“Back then, Arthur would never dream of saying how he wanted the hair, he would just say, ‘Make it nice,’ and you were successful if you could just make the photographer want to take a picture.” This was in addition to cutting the barnets of the day’s darlings such as Debbie Harry and Grace Jones. Seems easy? “It was very different than now, you’d go to these parties and Andy Warhol, Truman Capote and Paris Review’s George Plimpton would be there. We fell into the right crowd, but we were just kids and we were very good friends, I went out with Grace all the time and Debbie was my neighbour, she’d always come around. I’m not going to just become friends with Lana Del Rey now, you have to have some sort of connection, but you still do have certain models who you become attached to.”
In the 70s and 80s, Christiaan began creating iconic runway hair for the likes of Calvin Klein, Donna Karan and Rei Kawakubo’s Comme Des Garçons — the look he created for one Comme Des Garçons show in Spring 84 (a recreation of the famous “buzz cut” he had given Bonnie Berman for Vogue a few days earlier) caused such a stir that people lined up outside his hotel after the show, asking him for the same cut. “It was a good time for me, I was spontaneous. There were never tests, more like continuous conversations, and shows were spectacular in those days.” Though his days of runway work are now far behind him, a certain Phoebe Philo and fashion stylist Camilla Nickerson did lure him back to the spring/summer 11 Céline show. “I was filled with dread, it was completely different than what it used to be, I woke up in sweats thinking this is not what Phoebe wants, but in the morning I just took my bed sheet off, ripped it into 30 bits — and that was it.”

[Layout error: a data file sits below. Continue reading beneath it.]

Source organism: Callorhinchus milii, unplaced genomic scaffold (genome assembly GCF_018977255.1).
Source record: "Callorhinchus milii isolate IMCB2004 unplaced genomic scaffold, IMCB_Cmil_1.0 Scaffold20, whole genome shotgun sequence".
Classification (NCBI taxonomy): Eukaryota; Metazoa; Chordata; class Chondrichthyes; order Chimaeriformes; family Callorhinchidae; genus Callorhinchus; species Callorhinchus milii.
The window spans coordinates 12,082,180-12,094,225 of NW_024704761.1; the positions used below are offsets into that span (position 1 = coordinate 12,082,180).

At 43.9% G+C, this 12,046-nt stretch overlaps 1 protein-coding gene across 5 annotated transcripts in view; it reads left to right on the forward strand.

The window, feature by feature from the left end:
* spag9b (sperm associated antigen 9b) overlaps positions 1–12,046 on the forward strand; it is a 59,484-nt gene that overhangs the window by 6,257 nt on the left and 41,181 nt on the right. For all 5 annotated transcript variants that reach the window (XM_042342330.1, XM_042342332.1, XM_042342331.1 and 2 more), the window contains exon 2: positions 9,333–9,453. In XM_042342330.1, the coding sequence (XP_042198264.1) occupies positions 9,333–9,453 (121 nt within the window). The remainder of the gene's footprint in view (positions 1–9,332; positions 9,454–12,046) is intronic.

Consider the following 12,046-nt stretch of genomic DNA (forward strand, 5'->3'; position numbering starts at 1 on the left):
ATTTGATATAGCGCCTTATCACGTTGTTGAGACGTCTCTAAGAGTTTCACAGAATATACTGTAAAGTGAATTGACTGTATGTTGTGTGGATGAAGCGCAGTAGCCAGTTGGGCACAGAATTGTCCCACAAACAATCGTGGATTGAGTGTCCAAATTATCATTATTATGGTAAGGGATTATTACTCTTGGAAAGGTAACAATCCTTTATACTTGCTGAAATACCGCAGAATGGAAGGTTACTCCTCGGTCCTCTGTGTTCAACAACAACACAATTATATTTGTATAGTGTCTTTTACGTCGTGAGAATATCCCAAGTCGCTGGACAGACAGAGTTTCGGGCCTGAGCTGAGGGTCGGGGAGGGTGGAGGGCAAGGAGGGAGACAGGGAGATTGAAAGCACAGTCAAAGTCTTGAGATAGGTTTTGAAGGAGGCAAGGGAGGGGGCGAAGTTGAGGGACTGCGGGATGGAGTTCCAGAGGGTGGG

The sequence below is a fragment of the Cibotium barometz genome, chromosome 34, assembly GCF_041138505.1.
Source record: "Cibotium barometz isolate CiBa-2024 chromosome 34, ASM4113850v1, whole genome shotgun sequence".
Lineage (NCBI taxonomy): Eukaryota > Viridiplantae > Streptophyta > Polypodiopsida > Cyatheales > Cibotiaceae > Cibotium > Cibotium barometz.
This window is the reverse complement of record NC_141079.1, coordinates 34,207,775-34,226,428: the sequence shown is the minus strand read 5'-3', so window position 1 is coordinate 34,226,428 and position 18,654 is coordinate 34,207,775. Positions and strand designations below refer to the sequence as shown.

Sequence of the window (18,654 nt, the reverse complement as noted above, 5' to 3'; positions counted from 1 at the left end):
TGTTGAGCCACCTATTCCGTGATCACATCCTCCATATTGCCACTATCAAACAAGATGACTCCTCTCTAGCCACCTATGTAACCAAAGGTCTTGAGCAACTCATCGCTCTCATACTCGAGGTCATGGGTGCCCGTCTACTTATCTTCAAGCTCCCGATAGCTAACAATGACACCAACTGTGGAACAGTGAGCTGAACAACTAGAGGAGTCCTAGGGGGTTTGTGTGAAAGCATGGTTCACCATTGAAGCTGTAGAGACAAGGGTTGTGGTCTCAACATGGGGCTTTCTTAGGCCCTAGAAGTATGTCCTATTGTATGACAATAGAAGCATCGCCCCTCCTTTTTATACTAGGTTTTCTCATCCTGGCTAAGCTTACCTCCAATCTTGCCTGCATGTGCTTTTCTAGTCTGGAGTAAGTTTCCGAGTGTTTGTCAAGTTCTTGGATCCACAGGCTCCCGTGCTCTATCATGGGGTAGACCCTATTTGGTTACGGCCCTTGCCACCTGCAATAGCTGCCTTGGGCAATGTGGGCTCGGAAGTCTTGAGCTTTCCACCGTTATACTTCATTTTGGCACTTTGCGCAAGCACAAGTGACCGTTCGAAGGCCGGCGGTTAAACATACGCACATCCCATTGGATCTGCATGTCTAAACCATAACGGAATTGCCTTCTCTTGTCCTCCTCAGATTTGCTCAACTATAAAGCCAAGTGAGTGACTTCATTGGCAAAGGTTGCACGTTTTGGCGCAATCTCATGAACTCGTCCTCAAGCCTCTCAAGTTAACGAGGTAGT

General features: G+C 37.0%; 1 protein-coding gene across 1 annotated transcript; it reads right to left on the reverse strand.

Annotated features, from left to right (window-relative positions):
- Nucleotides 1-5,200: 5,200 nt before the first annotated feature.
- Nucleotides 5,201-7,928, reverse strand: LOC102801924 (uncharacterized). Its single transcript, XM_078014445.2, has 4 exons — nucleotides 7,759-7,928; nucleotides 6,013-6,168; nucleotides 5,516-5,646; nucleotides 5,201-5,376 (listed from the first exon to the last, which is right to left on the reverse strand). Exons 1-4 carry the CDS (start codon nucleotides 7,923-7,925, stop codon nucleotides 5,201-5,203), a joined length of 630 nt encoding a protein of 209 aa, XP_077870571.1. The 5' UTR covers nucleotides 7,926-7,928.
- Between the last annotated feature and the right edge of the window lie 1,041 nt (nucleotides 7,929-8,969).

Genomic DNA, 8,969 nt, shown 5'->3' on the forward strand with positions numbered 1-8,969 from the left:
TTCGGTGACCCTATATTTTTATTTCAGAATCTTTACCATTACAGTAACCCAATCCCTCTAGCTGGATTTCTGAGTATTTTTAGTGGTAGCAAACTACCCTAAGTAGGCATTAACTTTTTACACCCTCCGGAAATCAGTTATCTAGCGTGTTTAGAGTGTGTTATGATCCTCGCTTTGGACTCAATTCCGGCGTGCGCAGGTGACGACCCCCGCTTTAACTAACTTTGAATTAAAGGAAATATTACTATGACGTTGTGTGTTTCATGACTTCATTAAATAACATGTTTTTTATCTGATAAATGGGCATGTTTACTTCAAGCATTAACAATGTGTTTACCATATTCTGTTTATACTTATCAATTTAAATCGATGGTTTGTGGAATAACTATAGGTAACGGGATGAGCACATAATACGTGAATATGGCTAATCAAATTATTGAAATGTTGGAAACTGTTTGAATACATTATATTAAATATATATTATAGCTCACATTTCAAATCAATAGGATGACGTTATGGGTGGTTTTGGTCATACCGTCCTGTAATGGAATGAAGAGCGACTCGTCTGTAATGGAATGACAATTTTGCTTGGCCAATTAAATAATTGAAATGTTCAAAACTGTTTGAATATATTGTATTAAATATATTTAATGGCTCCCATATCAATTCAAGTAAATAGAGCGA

Now in his late sixties, the only person who seems surprised that he’s still doing what he’s doing is Christiaan himself. “I work with assistants, but I don’t let them do anything. They seem to be perfectly happy to just see how I do things. I believe everybody has to have their own style, their own soul, their own technique, I never really learned from anybody — what I became came from me.” His incredible 50 years in the business means his extensive body of work is still attracting today’s stars. “One of my favourite haircuts I’ve ever done was on Sky Ferreira, she stalked me for months. I pulled up the chair and just started nipping at her hair; she was zoned out and I didn’t really know what I was going to do until I turned her around 360. I left one long piece at the back, which was fantastic — my favourite hair cuts are the opposite of the straight, square looks.” Even the public still want a piece of the Christiaan magic; his free haircuts in the park, in association with American Vogue, (initially borne out of a collaboration with Interview magazine in 1991) continue to attract hundreds of people to come and get a hair cut completely controlled by Christiaan.
His legions of devotees stretch far and wide and include the who’s who of fashion. From Kate Moss to Jourdan Dunn, Anja Rubik, Lara Stone, Raquel Zimmermann, Cindy Crawford and Abbey Lee Kershaw, you’d be hard pressed to find a top model who hasn’t left her hair in Christiaan’s capable hands. His new website hairbychristiaan.com, made in collaboration with David Sebbah at Spring Studios, celebrates his impressive handiwork, shot by the likes of Mario Testino, Inez and Vinoodh and Angelo Pennetta, and also features years of backstage photos, originally taken as Polaroids in the 70s and 80s. Christiaan also has plans for a book, a tome of his iconic work for those who have long admired his career. Undoubtedly an innovator and influencer, when asked what beauty means to him in 2014, Christiaan says: “Beauty is uplifting, it makes life happy and interesting, and gives us something to look forward to. We have the hair that we have and the capacity to expand on it is exhilarating. I just love hair, and beauty is all about surprises, that’s what I go for.”